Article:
Senior Living Occupancy Trends – A Bit More Data


I’ve been closely watching the post-pandemic recovery of the senior care and living industries. In the past sixty days or so, I’ve written a number of articles/posts on occupancy recovery, factors impacting recovery, and factors that may further stress recovery trends.  Within these posts/articles, reference material exists from sources like Fitch, National Investment Center (NIC), etc.  These most recent posts are here:

The trends that are out there today suggest slow, steady improvement but as I have written and cautioned, headwinds remain.  One such major headwind is the stagnant real estate market and its position of nearly becoming illiquid for sellers.  This headwind significantly impacts senior housing and CCRCs.

A second major headwind for care segments (AL and IL) is staffing or more succinctly, attracting and retaining competent, qualified care staff.  The inability to staff adequately for resident care needs dictates how many people a facility can care for and whether or not, new referrals can be safely accommodated.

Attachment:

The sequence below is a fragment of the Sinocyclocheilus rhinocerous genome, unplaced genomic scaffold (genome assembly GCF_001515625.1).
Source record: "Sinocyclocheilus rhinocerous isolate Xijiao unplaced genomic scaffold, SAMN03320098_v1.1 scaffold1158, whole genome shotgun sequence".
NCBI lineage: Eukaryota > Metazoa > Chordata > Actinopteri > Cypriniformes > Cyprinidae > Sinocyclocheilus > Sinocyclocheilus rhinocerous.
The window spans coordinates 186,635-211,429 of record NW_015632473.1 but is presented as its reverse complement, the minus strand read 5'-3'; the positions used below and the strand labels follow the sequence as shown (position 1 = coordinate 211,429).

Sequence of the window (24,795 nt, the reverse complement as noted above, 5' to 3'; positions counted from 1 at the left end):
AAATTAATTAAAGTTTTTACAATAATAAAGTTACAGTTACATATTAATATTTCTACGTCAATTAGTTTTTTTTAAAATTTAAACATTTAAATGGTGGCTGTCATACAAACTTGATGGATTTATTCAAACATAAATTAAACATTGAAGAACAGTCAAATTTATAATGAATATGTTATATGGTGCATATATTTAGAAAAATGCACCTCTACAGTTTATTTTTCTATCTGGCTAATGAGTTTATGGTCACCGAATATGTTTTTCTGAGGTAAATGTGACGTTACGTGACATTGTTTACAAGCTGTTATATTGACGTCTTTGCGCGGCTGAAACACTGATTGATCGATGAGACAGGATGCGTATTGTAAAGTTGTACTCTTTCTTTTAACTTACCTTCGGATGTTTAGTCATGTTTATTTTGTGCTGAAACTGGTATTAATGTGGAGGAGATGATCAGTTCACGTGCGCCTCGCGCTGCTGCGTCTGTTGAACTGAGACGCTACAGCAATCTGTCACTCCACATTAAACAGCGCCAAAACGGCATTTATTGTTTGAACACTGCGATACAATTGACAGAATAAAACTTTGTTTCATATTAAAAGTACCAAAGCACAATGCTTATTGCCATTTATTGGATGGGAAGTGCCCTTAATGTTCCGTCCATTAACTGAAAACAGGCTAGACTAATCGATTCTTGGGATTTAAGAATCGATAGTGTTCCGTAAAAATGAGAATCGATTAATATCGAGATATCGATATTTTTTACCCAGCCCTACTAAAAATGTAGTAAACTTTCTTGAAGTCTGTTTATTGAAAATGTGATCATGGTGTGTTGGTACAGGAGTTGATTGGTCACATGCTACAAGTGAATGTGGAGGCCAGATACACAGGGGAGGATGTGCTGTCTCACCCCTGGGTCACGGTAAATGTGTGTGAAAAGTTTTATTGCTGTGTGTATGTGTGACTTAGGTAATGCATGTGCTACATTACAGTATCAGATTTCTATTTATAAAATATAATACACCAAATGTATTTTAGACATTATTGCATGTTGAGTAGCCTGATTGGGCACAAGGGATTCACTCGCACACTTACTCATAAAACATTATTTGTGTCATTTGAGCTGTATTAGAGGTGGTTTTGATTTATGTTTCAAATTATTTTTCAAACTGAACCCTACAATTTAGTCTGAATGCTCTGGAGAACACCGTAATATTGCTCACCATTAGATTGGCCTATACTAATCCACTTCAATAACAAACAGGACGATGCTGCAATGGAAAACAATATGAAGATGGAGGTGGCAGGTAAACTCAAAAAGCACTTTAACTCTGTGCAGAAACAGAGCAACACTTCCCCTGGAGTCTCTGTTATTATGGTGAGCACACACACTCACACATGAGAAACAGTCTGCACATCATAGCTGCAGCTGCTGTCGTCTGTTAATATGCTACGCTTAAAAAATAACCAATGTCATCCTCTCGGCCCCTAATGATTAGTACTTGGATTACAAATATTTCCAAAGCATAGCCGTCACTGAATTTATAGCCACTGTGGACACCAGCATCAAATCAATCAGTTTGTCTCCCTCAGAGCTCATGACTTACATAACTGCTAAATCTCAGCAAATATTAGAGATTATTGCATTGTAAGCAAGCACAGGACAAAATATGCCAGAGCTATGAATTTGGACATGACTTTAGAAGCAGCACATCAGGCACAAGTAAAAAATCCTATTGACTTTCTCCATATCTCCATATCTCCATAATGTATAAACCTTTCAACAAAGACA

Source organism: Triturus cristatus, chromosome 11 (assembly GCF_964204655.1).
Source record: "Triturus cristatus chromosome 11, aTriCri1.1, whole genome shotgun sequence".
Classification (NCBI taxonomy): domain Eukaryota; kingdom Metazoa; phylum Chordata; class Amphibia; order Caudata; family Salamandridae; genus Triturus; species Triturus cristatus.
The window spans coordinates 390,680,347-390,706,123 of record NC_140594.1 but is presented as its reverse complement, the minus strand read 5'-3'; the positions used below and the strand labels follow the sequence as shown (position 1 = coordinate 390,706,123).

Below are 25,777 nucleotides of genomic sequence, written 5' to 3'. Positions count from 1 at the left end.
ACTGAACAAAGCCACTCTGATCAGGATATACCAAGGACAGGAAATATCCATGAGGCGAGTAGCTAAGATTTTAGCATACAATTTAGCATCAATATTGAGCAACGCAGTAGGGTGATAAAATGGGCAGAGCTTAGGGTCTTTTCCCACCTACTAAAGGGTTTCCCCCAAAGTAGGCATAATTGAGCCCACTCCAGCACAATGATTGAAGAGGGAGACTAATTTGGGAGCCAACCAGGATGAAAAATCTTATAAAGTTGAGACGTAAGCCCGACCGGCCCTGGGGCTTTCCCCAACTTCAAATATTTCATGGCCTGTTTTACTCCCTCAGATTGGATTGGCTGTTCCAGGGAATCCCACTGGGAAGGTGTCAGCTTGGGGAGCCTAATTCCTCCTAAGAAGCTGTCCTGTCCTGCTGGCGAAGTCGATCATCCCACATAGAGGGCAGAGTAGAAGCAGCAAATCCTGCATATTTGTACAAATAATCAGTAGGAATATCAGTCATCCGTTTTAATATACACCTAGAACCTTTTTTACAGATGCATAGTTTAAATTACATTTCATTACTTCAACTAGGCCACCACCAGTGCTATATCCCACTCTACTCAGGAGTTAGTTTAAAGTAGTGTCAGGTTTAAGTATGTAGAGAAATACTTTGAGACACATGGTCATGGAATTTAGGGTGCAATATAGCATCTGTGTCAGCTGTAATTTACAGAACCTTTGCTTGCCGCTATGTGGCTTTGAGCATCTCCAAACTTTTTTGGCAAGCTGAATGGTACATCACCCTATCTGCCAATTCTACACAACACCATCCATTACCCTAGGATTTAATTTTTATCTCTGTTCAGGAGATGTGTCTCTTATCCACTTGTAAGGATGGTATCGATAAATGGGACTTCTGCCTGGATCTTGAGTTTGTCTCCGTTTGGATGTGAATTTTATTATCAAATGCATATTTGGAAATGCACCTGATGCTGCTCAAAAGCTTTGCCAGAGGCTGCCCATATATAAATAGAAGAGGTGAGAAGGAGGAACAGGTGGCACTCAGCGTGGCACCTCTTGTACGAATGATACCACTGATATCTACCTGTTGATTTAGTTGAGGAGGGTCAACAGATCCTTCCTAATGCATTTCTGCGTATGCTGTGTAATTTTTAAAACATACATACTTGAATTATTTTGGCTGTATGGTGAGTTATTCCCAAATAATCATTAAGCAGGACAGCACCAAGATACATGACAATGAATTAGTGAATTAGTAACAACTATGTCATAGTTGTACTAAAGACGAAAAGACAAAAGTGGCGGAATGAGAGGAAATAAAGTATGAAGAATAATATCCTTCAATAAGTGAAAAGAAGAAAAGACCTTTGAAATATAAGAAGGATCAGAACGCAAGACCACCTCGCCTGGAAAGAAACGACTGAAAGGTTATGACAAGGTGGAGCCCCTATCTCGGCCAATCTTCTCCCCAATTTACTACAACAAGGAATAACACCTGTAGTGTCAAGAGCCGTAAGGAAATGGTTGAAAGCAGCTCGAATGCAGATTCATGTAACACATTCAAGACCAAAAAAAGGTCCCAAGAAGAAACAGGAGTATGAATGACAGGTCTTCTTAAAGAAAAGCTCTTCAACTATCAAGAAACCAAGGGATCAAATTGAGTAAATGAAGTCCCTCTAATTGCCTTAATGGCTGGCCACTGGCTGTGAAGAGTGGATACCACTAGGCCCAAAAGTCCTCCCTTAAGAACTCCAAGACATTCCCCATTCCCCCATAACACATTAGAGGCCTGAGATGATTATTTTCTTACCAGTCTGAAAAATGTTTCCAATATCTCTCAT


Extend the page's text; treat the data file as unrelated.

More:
A recent data release from NIC highlights these challenges and how the same, are impacting occupancy.

  • Majority AL projects are closest to pre-pandemic levels.
  • Inventory growth (new units) is the slowest it has been in decades thus, providing some opportunity for occupancy gains within existing projects.

The NIC highlights are here: Seniors-Housing NIC 2023 2nd Quarter Data

Labor remains a significant issue for all provider types but more so, for care providers such as Assisted Living, Skilled Nursing, Home Health, etc.  Gains in occupancies are uniquely tied, positively and negatively, to staff availability.  Improvements in operating results, financial, are also tied to staff availability from an expense standpoint.  Sourcing staff resources from high-cost options such as agencies erodes margin and restricts productivity.

In May, a report from AHCA (American Health Care Association) and NCAL (National Center for Assisted Living), highlighted the staffing challenges.  The report is available here: JOBS REPORT MAY 2023 Some key data points are as follows.

  • Nursing homes are short 189,000 workers to return to pre-pandemic levels.
  • The pandemic produced a loss of 245,000 jobs.
  • The SNF workforce is at levels not seen since 1995.
  • All long-term care employees are at a 13 year low.


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